Another fine and calm morning greeted us - hard to believe that this was late March! We carried our boats the short distance from the Glenuig Inn to the water and got underway - an eight kayak group.
Our plan was to head over the Sound of Arisaig to the north shore, then explore the Borrodale Islands. After that the group would split up as some were heading home - one team would cross back to Glenuig and one team would paddle into Loch nan Uamh.
After a leisurely crossing we arrived at a pebble beach where a brief leg-stretch was taken.
I've always loved this beach for the pebbles - on an ebbing tide the uniform grey seen at first glance resolves into an array of subtle brown, green and grey shades plus the occasional polished quartz pebble as the shore is left wet.
Just around the corner is a piece of rock scenery on a different scale. This swooping exposure of 3 billion year-old Lewisian Gneiss at the edge of the sea is a striking formation - and the pink colours of the rock matched the snazzy trim on Douglas' boat too!
The Borrodale Islands are a group of seven or so small islands at the mouth of Loch nan Uamh (Loch of the caves). All are quite rugged but each has a distinct character. It's possible that one of the largest, Eilean nan Cabar, has long been wooded; Cabar (Caber) is a roof-tree for a house.
It was well nigh time for a first luncheon when we landed on a beach below "Prince Charlie's Cave". There are a multitude of such caves around the west coast of Scotland in which Charles Edward Stuart is alleged to have hidden whilst a fugitive after the disaster of Culloden in 1746.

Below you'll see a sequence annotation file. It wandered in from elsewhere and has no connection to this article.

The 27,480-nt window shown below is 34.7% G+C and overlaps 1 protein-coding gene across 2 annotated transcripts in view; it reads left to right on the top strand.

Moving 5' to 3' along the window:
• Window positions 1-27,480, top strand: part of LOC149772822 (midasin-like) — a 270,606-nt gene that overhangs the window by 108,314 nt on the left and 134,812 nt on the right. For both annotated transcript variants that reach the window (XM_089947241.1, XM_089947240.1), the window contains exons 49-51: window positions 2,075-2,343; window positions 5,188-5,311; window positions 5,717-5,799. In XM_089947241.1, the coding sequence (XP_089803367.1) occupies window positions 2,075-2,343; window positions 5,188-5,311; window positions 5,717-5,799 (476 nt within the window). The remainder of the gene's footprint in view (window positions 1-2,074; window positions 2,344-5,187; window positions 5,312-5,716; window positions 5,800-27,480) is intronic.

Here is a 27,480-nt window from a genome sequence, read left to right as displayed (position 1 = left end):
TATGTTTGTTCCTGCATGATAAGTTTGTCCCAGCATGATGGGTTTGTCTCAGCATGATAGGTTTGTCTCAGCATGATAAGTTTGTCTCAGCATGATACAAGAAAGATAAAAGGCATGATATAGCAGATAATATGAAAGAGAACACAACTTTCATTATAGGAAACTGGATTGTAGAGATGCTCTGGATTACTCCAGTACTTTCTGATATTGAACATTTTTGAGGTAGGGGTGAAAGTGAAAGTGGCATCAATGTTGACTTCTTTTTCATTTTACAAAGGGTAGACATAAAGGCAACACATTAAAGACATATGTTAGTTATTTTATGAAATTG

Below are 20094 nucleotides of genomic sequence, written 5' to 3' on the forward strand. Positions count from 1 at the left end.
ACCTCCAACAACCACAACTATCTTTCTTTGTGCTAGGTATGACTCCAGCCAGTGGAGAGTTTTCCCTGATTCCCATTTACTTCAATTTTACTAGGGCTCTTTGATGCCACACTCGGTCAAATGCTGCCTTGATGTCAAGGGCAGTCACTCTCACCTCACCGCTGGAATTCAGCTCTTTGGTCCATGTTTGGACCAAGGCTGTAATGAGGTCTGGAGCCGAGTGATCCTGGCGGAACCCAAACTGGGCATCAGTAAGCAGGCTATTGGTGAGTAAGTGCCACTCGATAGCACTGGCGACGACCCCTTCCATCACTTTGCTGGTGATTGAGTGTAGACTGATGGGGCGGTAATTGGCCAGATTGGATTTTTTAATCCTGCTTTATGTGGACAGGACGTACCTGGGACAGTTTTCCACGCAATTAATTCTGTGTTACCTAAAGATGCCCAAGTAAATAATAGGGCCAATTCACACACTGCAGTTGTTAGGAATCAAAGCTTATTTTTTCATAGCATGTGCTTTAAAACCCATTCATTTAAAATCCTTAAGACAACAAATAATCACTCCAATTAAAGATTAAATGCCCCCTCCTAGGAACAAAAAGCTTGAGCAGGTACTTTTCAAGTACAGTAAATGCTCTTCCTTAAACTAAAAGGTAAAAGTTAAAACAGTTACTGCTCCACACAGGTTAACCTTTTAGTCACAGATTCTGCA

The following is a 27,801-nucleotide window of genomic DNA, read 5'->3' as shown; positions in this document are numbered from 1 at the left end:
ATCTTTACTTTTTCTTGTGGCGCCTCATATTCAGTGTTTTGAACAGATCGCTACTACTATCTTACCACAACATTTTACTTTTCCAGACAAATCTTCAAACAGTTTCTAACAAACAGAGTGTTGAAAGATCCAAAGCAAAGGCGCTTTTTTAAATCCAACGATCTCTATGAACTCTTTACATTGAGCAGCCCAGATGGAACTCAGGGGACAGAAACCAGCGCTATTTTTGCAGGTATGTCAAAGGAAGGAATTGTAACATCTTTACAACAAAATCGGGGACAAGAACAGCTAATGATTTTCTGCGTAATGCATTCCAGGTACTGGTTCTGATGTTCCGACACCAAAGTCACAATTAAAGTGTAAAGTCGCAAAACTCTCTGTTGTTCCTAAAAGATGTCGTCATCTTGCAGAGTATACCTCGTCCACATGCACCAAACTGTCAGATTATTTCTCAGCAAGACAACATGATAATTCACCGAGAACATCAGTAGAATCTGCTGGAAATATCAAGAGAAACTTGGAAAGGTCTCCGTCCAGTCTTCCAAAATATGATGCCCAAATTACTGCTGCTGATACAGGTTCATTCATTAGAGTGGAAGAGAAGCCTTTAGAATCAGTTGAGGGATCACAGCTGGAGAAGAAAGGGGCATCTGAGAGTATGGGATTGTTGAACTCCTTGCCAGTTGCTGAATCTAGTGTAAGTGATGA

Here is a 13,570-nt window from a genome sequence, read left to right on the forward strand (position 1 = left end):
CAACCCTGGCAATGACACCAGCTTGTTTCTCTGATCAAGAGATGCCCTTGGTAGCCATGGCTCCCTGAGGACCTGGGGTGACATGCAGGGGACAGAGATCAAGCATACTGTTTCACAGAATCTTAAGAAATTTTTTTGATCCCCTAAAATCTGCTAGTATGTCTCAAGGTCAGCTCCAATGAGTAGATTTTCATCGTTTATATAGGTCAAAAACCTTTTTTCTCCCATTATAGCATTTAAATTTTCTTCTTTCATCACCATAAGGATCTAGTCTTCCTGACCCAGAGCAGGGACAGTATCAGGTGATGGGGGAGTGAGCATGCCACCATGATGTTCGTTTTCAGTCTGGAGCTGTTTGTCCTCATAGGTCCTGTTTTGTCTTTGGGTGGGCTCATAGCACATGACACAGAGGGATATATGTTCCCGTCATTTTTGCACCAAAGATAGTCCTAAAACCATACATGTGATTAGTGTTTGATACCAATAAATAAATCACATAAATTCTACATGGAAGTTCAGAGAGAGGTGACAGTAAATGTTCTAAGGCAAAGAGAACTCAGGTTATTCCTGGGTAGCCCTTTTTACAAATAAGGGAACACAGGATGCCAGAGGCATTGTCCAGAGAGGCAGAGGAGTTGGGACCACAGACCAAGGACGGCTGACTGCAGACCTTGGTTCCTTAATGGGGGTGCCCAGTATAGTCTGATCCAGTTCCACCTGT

The cave here has a better claim to authenticity than most, the Prince was no stranger to Loch nan Uamh. It was here that he first set foot in mainland Scotland when he was landed from a French frigate on 25 July 1745, from here that he escaped to the Hebrides in April of 1746 ten days after the defeat at Culloden; and from Loch nan Uamh that he was taken off by a French frigate on 20 September 1746 having been a fugitive for six months. He would never return to Scotland.
It's unlikely that Charles Edward Stuart enjoyed fine food when he made his final visit. David, however, kept the pink theme of the morning going with a luncheon of smoked salmon, fruit and a sports recovery drink - no squished sandwiches in this group!
After lunch, David, Phil, Mike and Douglas headed back over to Glenuig to head home. They'd enjoyed four days of superlative early Spring weather. Stuart, Allan, Lorna and I would head up to the head of Loch nan Uamh before heading back to Glenuig as we were staying another night.